Two events caught my attention recently because of their implications for all of fundraising. The first was a direct-mail appeal letter that provided solid clues about donor trust. The second was publication of a new book about who gives in America. Strategically aware fundraisers can glean valuable opportunities from both.
What will motivate people to give to my fundraising campaign? This is a question you should be prepared to answer in an instant. It’s a question that demands a ready defense, a solid apologetic. And it’s a question you should ask yourself every time you review a fundraising strategy or creative solution. A few weeks ago, I sat down and reviewed some of the direct-mail appeal packages I had received in my home mailbox. It was quite a mixture of fundraising offers — appeals for political and public policy, humanitarian and social services, religious and cultural causes. Some of the appeals completely missed their
There has been a lot of complaining lately about the reliability of the U.S. Postal Service. To which I say, “Bah humbug!”
Stop the complaining. Every business day, nonprofit organizations in our country receive a gift that keeps giving and giving: sharply reduced postage rates courtesy of American taxpayers.
As a fundraiser, you might be asking yourself, “What am I thankful for this Thanksgiving?” Well, here’s one suggestion for what you should be thankful for, even if you don’t know it yet.
One of my colleagues calls them “hidden heavies.” I’ve heard others refer to them as “nuggets of gold.” They’re the donors — undetected — on your donor file today who have the ability to give significantly larger gifts. In fact, not only do they have the capacity to give more, they’re just waiting for you to ask.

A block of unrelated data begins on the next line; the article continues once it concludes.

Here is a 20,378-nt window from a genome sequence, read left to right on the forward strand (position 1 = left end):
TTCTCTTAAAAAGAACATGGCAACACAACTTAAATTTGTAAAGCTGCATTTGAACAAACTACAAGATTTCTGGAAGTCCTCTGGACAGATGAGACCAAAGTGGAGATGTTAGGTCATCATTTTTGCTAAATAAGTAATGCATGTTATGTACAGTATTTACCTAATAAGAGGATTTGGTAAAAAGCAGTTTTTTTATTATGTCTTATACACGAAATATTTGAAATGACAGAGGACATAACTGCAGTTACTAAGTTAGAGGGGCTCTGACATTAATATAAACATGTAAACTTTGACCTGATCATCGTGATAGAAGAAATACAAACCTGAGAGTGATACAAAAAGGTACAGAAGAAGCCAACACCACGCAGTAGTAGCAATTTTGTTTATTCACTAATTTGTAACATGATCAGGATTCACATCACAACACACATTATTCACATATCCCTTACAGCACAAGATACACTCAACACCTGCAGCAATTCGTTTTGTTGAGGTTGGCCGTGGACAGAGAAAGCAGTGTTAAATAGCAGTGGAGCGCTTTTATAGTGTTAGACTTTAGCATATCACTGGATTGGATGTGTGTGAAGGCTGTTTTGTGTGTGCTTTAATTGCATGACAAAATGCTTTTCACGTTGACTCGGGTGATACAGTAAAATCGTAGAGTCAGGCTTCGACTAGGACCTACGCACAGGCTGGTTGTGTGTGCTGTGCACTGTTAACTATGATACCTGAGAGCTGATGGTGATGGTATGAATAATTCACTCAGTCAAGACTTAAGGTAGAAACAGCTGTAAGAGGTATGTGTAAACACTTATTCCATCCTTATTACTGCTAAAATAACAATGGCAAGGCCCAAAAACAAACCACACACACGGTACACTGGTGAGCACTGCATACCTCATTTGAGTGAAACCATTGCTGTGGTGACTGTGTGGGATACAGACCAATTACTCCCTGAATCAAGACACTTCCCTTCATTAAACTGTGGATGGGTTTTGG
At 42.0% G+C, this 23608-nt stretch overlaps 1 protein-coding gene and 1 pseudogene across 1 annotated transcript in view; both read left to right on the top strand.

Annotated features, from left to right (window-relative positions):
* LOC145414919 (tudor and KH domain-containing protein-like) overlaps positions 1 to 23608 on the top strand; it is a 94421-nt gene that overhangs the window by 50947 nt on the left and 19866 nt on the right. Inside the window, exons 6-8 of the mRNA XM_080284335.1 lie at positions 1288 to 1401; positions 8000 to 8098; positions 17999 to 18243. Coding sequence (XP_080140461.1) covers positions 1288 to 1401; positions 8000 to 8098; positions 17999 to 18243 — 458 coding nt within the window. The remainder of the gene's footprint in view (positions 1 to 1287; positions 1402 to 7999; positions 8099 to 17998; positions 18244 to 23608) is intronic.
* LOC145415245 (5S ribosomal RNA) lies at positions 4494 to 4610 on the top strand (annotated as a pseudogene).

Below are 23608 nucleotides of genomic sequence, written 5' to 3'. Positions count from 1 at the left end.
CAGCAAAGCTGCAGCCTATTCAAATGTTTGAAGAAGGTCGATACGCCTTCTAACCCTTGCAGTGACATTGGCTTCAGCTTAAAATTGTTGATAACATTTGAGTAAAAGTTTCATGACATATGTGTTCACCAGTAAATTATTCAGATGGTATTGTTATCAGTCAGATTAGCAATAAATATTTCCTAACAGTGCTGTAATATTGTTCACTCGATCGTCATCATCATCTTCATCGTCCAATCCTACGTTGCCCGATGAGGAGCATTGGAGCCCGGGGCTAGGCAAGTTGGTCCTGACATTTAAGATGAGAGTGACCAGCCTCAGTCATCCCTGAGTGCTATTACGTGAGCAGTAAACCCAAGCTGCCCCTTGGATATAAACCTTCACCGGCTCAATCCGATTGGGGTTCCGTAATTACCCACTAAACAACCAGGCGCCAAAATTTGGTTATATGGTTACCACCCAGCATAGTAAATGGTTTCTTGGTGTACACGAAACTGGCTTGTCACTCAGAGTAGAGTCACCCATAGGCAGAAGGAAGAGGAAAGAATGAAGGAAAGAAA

I’m convinced that most of the donors who support social-enterprise organizations today would give more tomorrow if they clearly understood the impact of their gifts — if they could experience the power of their support.
And this is exactly why donor-focused newsletters are such a vital part of the donor-communication mix. Newsletters sent to all active donors can do what the typical appeal letter can’t (and shouldn’t) do — educate, nurture and affirm, and report specific accomplishments. As a bonus, newsletters also are excellent fundraising tools.
As your mother said, saying “thank you” is really important. For nonprofit organizations, it’s essential. In fact, if you don’t express gratitude quickly and well, your donors are likely to give somewhere else.
I’m often asked, “How many fundraising appeals should we send to our donors each year?” The question usually comes after some senior executive or board member has complained to a fundraising manager about overly aggressive appeal frequency. Or after a few donors have written to complain about “too much mail.”
As charitable giving continues its steady upward climb and more Americans value the crucial role nonprofit organizations play in sustaining our cultural, social, religious and economic life, a significant threat lingers.
It’s time to identify this threat, speak out against it and unite behind the common cause of advancing fundraising. If we don’t mobilize and speak out, we’ll have nobody to blame but ourselves when the most sweeping, intrusive and draconian federal regulation of nonprofit organizations takes effect.
Why do some nonprofit organizations thrive while others, just as worthy, languish in fundraising mediocrity, barely able to raise enough money to keep the doors open?
Sure, the fundraising environment is getting tougher and tougher every day because of increased competition. But even in this climate, organizations can achieve remarkable results and thrive.